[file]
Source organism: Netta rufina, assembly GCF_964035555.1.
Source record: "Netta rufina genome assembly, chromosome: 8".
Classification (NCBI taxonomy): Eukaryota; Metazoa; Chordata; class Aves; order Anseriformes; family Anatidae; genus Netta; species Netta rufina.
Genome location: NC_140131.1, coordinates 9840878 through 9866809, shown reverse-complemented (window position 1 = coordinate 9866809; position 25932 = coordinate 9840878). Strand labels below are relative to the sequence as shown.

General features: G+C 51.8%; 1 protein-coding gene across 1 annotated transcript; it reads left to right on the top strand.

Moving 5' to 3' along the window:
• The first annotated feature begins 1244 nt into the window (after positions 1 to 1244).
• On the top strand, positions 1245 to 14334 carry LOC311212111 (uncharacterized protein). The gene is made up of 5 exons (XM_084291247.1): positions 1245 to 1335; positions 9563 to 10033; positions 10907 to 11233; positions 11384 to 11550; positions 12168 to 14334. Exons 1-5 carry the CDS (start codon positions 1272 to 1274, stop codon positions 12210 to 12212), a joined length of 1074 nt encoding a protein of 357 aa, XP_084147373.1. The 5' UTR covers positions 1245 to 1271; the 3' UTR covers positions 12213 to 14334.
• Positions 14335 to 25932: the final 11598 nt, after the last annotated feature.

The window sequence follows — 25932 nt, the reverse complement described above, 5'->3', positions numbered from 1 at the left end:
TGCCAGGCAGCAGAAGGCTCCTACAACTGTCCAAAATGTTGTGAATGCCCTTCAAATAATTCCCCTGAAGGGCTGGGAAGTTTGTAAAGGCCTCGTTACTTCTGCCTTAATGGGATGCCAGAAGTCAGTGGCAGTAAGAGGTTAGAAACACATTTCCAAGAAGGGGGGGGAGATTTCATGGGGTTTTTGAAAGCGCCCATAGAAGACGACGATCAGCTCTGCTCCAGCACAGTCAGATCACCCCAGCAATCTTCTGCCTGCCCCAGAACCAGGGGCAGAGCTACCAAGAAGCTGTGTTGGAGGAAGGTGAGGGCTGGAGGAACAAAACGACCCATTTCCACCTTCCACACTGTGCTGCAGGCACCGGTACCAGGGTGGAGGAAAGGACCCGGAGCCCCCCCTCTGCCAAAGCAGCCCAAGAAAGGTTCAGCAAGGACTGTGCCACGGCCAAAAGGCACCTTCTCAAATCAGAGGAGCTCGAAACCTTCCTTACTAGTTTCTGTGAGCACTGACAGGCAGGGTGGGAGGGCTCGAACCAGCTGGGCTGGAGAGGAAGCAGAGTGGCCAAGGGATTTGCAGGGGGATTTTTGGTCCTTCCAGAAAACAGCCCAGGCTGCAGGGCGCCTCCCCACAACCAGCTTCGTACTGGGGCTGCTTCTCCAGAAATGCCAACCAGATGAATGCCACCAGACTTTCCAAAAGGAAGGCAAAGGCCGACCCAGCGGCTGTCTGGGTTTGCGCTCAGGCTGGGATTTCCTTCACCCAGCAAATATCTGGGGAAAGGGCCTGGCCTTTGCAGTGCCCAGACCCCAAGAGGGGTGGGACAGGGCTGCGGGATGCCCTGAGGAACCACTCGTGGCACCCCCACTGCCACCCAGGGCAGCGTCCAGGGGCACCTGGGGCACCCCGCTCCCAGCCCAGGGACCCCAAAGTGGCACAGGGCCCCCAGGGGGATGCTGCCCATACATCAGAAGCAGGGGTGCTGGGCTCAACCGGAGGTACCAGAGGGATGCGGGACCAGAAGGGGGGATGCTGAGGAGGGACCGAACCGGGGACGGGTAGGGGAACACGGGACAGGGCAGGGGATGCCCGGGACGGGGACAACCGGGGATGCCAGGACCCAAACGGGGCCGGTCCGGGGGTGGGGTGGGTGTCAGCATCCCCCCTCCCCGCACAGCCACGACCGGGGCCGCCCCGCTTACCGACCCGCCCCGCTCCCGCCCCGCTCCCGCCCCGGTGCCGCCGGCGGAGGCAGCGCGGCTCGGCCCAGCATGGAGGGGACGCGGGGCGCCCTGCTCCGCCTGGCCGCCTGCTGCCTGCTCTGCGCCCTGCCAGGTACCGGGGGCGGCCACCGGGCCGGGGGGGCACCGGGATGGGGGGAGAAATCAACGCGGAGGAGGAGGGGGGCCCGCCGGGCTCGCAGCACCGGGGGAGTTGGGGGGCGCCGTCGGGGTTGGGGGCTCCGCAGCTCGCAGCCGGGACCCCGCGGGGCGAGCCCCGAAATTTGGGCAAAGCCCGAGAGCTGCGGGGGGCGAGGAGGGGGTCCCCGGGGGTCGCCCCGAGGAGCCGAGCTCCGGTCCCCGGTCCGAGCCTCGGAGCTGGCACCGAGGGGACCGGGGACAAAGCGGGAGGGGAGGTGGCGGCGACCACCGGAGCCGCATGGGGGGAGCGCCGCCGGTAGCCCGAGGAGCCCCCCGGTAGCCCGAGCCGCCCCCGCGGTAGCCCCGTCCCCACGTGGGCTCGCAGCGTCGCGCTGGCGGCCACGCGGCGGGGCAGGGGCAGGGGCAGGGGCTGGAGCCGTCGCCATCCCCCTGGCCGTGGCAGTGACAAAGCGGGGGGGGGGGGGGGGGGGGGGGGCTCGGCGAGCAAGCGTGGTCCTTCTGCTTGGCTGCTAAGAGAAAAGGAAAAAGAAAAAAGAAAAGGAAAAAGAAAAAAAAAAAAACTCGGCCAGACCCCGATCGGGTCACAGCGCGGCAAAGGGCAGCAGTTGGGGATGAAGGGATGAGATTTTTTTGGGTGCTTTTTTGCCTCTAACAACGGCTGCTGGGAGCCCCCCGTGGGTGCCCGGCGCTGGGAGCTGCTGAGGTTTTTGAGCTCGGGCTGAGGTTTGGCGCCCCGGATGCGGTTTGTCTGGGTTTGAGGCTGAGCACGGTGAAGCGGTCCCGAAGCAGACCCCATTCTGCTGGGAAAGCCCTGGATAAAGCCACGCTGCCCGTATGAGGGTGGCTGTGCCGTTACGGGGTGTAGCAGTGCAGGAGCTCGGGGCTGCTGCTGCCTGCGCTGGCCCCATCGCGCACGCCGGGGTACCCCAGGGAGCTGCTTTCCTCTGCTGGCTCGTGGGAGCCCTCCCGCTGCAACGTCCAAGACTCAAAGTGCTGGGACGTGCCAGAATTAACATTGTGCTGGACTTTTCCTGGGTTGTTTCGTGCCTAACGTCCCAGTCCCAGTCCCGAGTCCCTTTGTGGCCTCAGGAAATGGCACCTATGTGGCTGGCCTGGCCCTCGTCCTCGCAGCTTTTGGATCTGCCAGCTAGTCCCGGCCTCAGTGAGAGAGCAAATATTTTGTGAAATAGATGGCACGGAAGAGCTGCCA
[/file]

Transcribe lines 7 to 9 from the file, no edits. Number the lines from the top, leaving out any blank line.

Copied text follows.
• The first annotated feature begins 1244 nt into the window (after positions 1 to 1244).
• On the top strand, positions 1245 to 14334 carry LOC311212111 (uncharacterized protein). The gene is made up of 5 exons (XM_084291247.1): positions 1245 to 1335; positions 9563 to 10033; positions 10907 to 11233; positions 11384 to 11550; positions 12168 to 14334. Exons 1-5 carry the CDS (start codon positions 1272 to 1274, stop codon positions 12210 to 12212), a joined length of 1074 nt encoding a protein of 357 aa, XP_084147373.1. The 5' UTR covers positions 1245 to 1271; the 3' UTR covers positions 12213 to 14334.
• Positions 14335 to 25932: the final 11598 nt, after the last annotated feature.